Participants were given a $15 incentive as an Amazon gift card for completing the survey. Ineligible youth were directed to a Web page that included links to general resources for youth (eg, https://youngwomenshealth.org). To promote a diverse sample, demographic quotas were identified. Once the targeted number of youth in a particular group had been achieved (eg, white, non-Hispanic, cisgender girls), subsequent youth in this group who were otherwise eligible were deemed ineligible.

Sexual and Gender Identity

To measure gender identity, participants were first provided with the following question and definition: “What is your gender? Gender refers to cultural values (roles, behaviors, activities, and attributes) that a society associates with males and females. Gender also refers to how one defines oneself. For many people, there isn’t a difference between these terms, but for some people, their gender is different from their biological sex. Biological sex is determined by our chromosomes, our hormones, and reproductive organs. Typically, we are assigned the sex of male or female at birth.” Response options were (1) male; (2) female; (3) female to male, transgender male, and trans man; (4) male to female, transgender female, and trans woman; (5) gender queer, nonbinary, and pangender; (6) other (specify); (7) I don’t understand this question; and (8) decline to answer.

Sexual identity was measured with the following question: “Below is a list of terms that people often use to describe their sexuality or sexual orientation. How would you describe your sexuality or sexual orientation? Please select all that apply.” Response options included gay, lesbian, bisexual, straight/heterosexual, questioning, queer, pansexual, asexual, other (specify), unsure, and decline to answer. Participants were allowed to endorse multiple options.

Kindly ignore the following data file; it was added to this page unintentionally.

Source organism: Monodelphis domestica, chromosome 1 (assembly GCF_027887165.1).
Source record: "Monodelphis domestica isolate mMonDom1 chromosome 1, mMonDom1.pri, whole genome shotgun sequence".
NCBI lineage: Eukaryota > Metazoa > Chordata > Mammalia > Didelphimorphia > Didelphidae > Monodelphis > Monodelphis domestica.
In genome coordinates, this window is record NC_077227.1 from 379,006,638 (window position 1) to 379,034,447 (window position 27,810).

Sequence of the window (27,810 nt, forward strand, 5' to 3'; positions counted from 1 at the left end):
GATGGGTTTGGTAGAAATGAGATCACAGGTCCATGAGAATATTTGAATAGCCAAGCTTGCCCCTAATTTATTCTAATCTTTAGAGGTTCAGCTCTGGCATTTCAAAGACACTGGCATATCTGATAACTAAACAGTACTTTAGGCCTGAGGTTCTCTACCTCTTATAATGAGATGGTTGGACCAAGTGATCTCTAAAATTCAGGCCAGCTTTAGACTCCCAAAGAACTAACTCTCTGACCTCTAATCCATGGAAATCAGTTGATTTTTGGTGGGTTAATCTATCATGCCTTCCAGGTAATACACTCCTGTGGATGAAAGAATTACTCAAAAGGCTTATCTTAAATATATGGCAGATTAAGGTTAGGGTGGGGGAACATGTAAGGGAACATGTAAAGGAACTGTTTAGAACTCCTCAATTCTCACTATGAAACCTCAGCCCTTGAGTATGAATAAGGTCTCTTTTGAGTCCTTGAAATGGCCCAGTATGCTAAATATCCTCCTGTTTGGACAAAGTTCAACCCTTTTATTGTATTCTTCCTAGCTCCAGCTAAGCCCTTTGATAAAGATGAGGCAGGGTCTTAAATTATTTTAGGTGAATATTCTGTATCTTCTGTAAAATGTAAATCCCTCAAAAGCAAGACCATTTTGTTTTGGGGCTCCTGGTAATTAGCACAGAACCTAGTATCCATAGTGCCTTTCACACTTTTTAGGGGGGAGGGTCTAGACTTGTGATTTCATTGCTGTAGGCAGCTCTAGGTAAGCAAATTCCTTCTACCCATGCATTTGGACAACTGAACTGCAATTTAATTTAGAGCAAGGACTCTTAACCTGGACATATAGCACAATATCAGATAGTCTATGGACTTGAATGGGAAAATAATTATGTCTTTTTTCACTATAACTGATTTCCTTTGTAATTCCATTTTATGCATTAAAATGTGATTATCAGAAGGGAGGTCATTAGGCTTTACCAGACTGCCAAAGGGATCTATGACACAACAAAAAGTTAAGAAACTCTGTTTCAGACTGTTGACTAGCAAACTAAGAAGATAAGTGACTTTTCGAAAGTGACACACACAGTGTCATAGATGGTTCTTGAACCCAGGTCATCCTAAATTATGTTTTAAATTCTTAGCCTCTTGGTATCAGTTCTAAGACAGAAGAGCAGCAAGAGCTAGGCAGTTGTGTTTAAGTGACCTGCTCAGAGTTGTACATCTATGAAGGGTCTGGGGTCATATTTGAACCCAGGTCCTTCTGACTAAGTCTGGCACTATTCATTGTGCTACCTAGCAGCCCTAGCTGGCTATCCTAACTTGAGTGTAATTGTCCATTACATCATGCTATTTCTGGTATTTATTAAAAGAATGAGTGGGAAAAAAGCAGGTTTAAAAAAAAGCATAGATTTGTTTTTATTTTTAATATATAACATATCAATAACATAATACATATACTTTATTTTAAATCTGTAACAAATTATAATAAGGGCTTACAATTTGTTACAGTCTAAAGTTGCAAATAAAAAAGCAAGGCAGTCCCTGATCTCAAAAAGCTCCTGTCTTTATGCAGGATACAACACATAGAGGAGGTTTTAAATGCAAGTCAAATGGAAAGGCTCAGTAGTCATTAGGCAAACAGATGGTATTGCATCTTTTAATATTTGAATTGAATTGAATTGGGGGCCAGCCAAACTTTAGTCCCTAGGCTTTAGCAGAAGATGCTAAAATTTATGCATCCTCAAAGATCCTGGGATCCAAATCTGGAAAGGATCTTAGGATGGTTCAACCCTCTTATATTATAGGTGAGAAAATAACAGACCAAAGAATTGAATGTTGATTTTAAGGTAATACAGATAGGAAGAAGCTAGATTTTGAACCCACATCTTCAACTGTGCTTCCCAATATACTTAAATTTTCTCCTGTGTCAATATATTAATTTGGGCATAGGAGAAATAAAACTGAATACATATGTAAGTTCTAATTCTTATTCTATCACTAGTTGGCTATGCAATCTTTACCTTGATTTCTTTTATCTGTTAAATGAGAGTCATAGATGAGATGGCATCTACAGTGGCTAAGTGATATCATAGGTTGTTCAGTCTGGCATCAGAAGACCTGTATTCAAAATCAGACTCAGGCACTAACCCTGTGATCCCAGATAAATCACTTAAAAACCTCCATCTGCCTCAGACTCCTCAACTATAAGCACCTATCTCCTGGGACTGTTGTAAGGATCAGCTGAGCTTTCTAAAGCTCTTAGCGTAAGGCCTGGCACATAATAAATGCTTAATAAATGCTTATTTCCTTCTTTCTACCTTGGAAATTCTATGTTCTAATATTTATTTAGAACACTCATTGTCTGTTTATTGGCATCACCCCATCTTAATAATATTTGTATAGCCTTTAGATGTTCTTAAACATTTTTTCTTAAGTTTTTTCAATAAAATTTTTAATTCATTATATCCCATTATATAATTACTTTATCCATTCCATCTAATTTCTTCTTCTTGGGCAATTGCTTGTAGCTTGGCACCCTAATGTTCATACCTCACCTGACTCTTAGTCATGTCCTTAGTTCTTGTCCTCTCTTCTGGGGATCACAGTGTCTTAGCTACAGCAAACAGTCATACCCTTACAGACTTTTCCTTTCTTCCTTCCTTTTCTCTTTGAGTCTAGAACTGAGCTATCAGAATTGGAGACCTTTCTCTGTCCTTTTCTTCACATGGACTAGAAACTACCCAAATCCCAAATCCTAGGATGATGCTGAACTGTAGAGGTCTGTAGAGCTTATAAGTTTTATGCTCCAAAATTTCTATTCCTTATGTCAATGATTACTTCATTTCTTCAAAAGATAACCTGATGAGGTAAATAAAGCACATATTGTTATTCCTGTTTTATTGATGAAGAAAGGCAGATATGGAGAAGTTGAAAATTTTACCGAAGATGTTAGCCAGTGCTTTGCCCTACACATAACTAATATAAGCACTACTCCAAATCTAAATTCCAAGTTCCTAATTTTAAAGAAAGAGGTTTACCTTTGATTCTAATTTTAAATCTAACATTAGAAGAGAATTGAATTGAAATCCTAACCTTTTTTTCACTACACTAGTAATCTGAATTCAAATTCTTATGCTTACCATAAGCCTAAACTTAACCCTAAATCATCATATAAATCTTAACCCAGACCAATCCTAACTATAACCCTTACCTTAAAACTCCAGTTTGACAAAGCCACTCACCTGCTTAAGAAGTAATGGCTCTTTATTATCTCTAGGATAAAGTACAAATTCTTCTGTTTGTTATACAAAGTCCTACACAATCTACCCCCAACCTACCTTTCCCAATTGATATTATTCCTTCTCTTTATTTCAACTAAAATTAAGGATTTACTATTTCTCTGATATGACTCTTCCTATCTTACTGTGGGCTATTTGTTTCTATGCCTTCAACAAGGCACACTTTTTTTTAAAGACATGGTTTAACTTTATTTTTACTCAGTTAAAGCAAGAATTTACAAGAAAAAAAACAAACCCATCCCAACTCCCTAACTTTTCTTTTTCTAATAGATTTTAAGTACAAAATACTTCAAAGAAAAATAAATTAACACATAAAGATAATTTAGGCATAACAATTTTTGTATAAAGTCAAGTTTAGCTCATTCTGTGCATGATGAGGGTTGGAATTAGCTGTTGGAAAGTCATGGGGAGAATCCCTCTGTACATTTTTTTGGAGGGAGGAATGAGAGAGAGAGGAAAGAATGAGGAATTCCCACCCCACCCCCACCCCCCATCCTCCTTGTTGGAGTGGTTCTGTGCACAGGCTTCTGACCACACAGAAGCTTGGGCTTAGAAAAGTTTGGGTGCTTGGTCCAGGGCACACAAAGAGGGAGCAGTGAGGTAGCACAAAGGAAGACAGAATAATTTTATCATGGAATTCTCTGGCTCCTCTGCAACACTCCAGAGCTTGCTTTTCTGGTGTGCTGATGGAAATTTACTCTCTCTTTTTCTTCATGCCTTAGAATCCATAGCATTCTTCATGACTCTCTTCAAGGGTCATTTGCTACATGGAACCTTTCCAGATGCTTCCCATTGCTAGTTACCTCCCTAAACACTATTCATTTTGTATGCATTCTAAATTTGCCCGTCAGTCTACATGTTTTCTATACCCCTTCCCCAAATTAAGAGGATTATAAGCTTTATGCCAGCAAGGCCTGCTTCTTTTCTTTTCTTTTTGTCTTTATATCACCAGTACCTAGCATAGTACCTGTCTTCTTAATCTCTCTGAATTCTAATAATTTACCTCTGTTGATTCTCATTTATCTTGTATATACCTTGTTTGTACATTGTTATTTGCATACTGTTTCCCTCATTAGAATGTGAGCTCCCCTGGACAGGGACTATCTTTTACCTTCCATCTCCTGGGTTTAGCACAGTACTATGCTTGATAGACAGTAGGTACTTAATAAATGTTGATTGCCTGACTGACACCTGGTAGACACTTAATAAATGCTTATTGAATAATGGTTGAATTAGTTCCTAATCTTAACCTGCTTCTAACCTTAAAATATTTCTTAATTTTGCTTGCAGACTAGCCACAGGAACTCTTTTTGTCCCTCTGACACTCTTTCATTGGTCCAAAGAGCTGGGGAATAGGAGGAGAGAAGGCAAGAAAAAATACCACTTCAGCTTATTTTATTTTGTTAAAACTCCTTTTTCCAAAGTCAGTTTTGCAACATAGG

Youth were categorized into 1 of 6 groups on the basis of their sexual and gender identities: (1) cisgender heterosexual male, (2) cisgender sexual-minority male, (3) cisgender heterosexual female, (4) cisgender sexual-minority female, (5) gender minority assigned male at birth (AMAB), and (6) gender minority assigned female at birth (AFAB). Cisgender refers to people who identify their gender as the same as the sex they were assigned at birth. Although the focus on this article is exposure to suicidal behavior among SGM youth, we include cisgender heterosexual male and female youth for comparison purposes.

Exposure to Suicidal Behavior

Youth were asked, “has someone close to you ever tried to kill him or herself on purpose (like by shooting or cutting him or herself or taking too many pills or drugs)?” Response options were yes, no, or decline to answer. Decline to answer responses (2.1%) were conservatively coded as no.

Nonvictimization Adversity

We measured nonvictimization adversity using 9 items, including lifetime exposure to nonviolent traumatic events (serious illnesses, accidents, and parental imprisonment) and chronic stressors (substance abuse by family members and homelessness).51,52 

Cumulative Victimization

Following the polyvictimization literature,53  cumulative victimization was assessed as a summary measure of the total number of different victimization types (of a possible 42) across 8 domains: sexual harassment (9 items), theft (1 item), assault (2 items), peer victimization (6 items), sexual victimization (4 items), emotional dating violence (4 items), physical dating violence (7 items), and witnessing violence (9 items) (range: 0–41, mean = 5.6, SD = 7.3).

Depressed Mood

Youth were asked an item developed for the study: “In the last month, was there ever a time of two weeks or longer when you were feeling unhappy, bummed out, depressed, or down most of the day or nearly every day?” Response options were no, yes, and not sure. Not sure (8.3%) and decline to answer (1.1%) responses were conservatively recoded as symptom absent. Indicators of depressed mood have been found to be a strong indicator of clinical depression in children and adolescents.54